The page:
Sunday, 2 September 2012

Shatterford Lakes on the off-chance

There I was, driving happily along the A442 in search of a) River fishing at Hampton Loade. I arrived there to find that I needed a BAA licence in order to fish! (Found out later that if I'd have walked the other way from the ferry, I'd have found a section owned by the Kinver Freeliners and could have paid a day ticket - Duh! Oh well, that;s for another day) and b) Poole Hall Fishery at Alveley. Disorientated by the early morning and lack of Shreddies, I headed along the A442 in the wrong direction, saw a fishery sign and turned in, only to find myself not at Poole Hall, but Shatterford Lakes. I didn't know it existed but after an extremely friendly welcome ( I emphasise this because I have since read that the reception here can sometimes be a small cereal flake covered in sugar - Frosty Ha Ha!) from Chris co-owner (I think), and a detailed guide the handful of lakes hidden away here, I decided to stay a while and fling a few hooks.
The day was over cast, but I tried not to. Just to the right
was Cardiac hill. I picked my way through the remains of
former anglers who underestimated its ferocity on the way
back to the car park!

My vehicle was pointed in the direction of a narrow but steep track that bordered several of the lakes here. I rolled all the way to the bottom and parked in a spot overlooking the most picturesque of the set, Stuart's Lake. Here it was but a short downhill tramp (they call the slope 'Cardiac Hill' but I can't imagine why?) to the pool side. A fellow fisherman with three rods in the water assured me that he was going great guns with the carp and catfish in this pool, although he had been there since November 2009 (I jest, only two days and nights) After departing wisdom and advice about luncheon meat and boilies, I shuffled along the side under the weight of my back pack and collapsed in a likely looking spot, Choosing the hair-rigged luncheon meat (Spam Spam Spam) approach.

Now, a few people (my next door neighbour Maud for one) have asked me 'Riviera Kid, what in carp's name is a hair rig when it's at home?' Now, I don't know what planet Maud has been living on since the 1970's but the hair rig is quite simply the most effective rig to use for carp EVER (excluding dynamite)! So, if you know all about hair rigging, you might want to skip this paragraph.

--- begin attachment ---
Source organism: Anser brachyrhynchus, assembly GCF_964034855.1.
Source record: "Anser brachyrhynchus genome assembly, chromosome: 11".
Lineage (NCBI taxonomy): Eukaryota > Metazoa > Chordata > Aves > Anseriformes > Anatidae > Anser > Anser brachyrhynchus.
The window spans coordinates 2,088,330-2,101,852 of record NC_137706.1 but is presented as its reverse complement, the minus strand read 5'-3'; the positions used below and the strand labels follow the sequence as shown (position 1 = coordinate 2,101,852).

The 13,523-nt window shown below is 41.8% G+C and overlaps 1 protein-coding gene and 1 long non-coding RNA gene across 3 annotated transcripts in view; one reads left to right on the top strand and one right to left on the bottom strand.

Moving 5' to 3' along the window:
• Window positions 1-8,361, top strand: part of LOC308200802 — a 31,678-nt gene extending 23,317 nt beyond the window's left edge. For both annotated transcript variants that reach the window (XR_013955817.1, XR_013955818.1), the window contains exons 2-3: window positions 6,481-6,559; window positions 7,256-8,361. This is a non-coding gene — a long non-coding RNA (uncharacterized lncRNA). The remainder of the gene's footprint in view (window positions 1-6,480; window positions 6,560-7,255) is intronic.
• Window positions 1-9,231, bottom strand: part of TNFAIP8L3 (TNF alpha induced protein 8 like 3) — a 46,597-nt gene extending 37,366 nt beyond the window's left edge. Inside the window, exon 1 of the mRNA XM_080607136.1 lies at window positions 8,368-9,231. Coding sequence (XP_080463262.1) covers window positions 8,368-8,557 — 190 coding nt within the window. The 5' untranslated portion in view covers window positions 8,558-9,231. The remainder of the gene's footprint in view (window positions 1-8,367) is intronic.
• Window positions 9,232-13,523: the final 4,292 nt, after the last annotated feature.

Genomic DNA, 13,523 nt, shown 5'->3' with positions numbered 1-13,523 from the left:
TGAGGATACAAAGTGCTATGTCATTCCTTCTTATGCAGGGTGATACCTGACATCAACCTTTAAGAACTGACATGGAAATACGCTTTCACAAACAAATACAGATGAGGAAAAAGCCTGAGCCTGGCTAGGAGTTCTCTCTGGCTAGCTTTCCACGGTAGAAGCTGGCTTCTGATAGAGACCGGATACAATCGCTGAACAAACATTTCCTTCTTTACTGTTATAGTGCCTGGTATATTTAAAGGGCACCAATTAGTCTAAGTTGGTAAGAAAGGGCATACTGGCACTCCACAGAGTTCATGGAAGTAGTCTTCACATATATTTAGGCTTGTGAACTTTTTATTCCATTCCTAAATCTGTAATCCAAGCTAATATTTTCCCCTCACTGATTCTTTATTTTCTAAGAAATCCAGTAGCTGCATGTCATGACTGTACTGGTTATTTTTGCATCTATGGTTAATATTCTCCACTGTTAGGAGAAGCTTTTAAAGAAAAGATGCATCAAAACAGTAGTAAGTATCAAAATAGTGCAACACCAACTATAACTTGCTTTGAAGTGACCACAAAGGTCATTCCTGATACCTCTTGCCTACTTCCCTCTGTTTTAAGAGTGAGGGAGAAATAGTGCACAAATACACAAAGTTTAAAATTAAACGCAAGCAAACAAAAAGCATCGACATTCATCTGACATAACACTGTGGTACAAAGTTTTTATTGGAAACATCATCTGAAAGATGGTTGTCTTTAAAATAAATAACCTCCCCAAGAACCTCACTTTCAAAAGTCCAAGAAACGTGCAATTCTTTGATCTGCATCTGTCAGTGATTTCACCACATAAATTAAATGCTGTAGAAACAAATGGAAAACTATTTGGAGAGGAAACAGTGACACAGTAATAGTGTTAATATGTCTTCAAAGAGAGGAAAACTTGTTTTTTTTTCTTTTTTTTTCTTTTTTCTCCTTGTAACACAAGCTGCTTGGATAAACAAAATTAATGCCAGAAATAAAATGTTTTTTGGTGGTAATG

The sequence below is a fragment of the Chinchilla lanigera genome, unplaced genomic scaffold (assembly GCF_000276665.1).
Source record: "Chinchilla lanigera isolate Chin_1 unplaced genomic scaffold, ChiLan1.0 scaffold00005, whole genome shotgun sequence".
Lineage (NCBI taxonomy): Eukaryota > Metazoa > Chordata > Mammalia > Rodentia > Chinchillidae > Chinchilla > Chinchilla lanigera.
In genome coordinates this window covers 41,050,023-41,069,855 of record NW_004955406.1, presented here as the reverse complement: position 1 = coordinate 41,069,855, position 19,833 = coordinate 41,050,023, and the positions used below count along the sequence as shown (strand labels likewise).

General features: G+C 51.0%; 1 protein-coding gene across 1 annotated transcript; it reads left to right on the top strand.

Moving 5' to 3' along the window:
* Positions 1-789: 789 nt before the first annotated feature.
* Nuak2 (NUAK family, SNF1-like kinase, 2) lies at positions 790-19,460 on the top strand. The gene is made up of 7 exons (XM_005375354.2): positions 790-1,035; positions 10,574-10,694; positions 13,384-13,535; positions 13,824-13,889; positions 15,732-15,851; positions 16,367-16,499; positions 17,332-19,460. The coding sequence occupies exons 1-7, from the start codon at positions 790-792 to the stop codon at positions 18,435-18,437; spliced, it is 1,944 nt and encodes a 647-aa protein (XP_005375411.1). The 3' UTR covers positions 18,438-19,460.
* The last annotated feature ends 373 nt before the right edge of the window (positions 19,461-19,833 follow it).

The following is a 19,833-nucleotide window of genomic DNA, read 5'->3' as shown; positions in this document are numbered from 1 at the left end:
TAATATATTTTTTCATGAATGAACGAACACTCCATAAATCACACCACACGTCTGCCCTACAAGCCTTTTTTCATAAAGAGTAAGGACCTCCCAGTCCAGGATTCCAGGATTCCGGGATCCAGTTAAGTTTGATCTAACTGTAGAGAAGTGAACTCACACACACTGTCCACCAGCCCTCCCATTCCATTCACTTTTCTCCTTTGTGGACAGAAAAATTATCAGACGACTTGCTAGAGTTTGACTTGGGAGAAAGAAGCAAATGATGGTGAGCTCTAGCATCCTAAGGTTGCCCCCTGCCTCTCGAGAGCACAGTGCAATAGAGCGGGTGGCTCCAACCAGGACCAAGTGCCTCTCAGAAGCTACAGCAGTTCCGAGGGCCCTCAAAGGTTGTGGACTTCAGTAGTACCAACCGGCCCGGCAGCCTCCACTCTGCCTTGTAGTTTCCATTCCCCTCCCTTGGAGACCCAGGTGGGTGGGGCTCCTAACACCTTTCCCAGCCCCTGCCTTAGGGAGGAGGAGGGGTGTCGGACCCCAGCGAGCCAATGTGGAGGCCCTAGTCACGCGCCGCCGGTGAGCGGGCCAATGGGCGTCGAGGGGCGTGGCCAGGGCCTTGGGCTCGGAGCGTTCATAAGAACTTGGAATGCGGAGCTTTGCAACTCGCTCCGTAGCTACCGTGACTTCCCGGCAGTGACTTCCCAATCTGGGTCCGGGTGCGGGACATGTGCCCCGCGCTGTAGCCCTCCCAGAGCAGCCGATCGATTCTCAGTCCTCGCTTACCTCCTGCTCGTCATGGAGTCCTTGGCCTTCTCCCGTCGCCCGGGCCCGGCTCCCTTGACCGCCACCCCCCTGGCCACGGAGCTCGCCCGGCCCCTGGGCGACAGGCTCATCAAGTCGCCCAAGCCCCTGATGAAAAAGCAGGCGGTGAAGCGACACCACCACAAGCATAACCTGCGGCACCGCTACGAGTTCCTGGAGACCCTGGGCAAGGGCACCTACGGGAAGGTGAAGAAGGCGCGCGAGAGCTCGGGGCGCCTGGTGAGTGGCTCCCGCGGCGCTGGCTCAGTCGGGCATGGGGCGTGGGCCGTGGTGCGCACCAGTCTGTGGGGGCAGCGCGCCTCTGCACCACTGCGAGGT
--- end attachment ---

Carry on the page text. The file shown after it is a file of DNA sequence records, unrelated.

The hair rig - The delicious alternative
to dynamiting for carp
As you can see from the expertly informative picture, the bait is actually mounted on a small length of line (the 'hair') just behind the hook. It is placed on by passing a baiting needle through the meat, pulling the line through by the small loop tied in its end and then placing some sort of stopper through the loop to stop the meat falling off. You can buy plastic stoppers but as you can see in the picture, I have cunningly used a small piece of folded grass to add to the natural look of processed meat lying at the bottom of a lake! The theory behind this little beauty is that carp feed by sucking in potential food and spit it out before deciding to eat it. When this happens with the hair rig, the strategically placed hook 'skewers' them on the 'spit' (my non-technical phrase) stage of the operation. In my experience, you get a higher percentage of cleanly hooked fish using this method. You can buy sets of hair-rigged hooks from any good tackle shop (I like Hingley's in Stourbridge - Excellent) or you can tie your own using an extremetly clever 'knotless knot' method (see the cool video below  for a quick guide) I favour the buying method as trying to tie extremely small knots can lead to headaches, blindness and a severe case of perforated finger syndrome.

Big Jim. A carp of almost dustbin lid proportions!
Anyway, despite using this masterly tackle set-up, I didn't do awfully well in my day's session until the last half hour when I bagged my on and only common carp. A decent, if extremely portly, 6.5lb common. Throughout the afternoon, gigantic carp were scudding along the surface of the lake hoovering up and bread or floating pellets that I cared to throw in, except of course the ones that contained my hook, proving that fish can do internet research on fishing techniques also. Next time, I think that I might try one of the two specimen lakes that are here at Shatterford. A bit more expensive but probably worth it if you land a 40lb catfish.

Oh, and Cardiac Hill. Now I understand.

Riviera Kid

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